The Mill on the Floss
The book The Mill on the Floss was made into the movie The Mill on the Floss.
Book details for The Mill on the Floss
George Eliot also wrote Silas Marner (2003).
Movie details for The Mill on the Floss
Based on her own childhood, George Eliot's The Mill on the Floss gets the deluxe treatment in this eight-part BBC miniseries. Set in 19th century Lincolnshire, the story centers on Maggie Tulliver (Georgia Slowe). Headstrong and undisciplined, she loves h... Read More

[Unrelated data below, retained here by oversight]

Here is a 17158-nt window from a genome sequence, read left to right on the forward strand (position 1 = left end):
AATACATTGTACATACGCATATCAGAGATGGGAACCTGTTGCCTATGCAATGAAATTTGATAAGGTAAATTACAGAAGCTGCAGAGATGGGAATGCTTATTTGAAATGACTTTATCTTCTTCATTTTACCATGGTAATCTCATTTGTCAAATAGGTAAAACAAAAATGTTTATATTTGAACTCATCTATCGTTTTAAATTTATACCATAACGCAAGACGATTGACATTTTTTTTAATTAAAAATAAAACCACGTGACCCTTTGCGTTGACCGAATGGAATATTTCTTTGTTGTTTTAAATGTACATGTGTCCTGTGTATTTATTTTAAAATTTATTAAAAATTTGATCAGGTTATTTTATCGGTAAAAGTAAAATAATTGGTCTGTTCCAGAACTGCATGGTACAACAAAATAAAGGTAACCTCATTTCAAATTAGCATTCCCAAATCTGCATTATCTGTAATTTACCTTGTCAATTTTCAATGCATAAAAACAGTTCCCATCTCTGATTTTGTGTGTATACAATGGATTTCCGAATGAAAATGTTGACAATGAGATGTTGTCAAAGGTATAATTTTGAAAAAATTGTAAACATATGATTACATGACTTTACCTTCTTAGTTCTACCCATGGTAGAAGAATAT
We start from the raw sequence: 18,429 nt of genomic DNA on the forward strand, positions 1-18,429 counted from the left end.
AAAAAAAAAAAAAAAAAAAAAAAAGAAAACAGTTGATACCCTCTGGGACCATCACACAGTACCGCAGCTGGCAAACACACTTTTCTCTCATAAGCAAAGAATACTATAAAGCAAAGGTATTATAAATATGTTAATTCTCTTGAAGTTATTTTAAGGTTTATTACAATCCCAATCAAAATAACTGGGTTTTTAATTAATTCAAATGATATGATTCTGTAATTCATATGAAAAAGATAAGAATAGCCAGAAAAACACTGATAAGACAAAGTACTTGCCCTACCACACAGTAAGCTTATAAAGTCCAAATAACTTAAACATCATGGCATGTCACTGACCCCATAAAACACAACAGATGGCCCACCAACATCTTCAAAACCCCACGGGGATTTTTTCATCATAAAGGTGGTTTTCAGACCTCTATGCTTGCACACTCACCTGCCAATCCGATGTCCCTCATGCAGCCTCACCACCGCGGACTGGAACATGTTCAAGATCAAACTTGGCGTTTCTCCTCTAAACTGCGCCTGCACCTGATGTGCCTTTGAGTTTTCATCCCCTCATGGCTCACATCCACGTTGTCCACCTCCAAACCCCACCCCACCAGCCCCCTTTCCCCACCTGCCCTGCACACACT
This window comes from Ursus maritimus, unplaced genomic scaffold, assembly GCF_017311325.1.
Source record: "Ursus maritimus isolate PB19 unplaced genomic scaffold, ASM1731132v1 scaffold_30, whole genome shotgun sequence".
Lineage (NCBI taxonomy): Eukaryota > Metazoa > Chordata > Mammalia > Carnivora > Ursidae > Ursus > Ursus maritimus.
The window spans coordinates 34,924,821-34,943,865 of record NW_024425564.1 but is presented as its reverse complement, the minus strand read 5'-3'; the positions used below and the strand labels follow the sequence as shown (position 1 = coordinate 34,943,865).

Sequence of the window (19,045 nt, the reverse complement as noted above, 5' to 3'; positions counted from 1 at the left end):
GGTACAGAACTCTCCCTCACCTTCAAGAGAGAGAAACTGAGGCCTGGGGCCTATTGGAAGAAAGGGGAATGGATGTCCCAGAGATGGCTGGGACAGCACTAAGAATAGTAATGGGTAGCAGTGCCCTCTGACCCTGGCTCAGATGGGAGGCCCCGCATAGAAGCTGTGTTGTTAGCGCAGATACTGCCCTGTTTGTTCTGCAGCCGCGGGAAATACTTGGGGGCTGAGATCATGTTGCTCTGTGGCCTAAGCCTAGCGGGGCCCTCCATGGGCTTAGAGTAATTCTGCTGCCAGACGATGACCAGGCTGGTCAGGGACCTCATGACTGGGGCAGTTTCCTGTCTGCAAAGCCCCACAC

Based on her own childhood, George Eliot's The Mill on the Floss gets the deluxe treatment in this eight-part BBC miniseries. Set in 19th century Lincolnshire, the story centers on Maggie Tulliver (Georgia Slowe). Headstrong and undisciplined, she loves her brother Tom (Jonathan Scott-Taylor), but he has his doubts about her. Frankly, he finds his sister exasperating. An uptight, ambitious young man, Tom can't understand why she won't act like a proper young lady. While he's off at boarding school, for instance, she forgets to feed his rabbits and they die. Well-mannered cousin Lucy Deane (Moira Durbridge) is a mutual friend and peacemaker between the two. Over the years, Phillip Wakem (Anton Lesser), another neighbor, will also enter their orbit. Alas, Mr. Tulliver (Ray Smith) and Lawyer Wakem (Philip Locke) are sworn enemies. More studious than her brother (now played by Christopher Blake), teenaged Maggie (Pippa Guard) is drawn to the bright, if hunchbacked Phillip, but her ardor doesn't run as deep as his. Either way, Tom doesn't approve--nor, as it turns out, does Mr. Wakem. Further, as the fortunes of the latter rise, the Tullivers fall so far they lose their mill. But all is not lost. Tom will keep the family afloat when he finds employment with Lucy's father, Uncle Deane (John Stratton), around the same time Lucy's suitor, Stephen Guest (John Moulder-Brown), switches his focus to Maggie. Just when it seems relations couldn't get more tangled, the mill itself provides a neat, if tragic solution. Previously brought to the BBC in 1965 with Jane Asher, this fine, if somewhat stagy production was followed by a 1997 telefilm with Emily Watson. --Kathleen C. Fennessy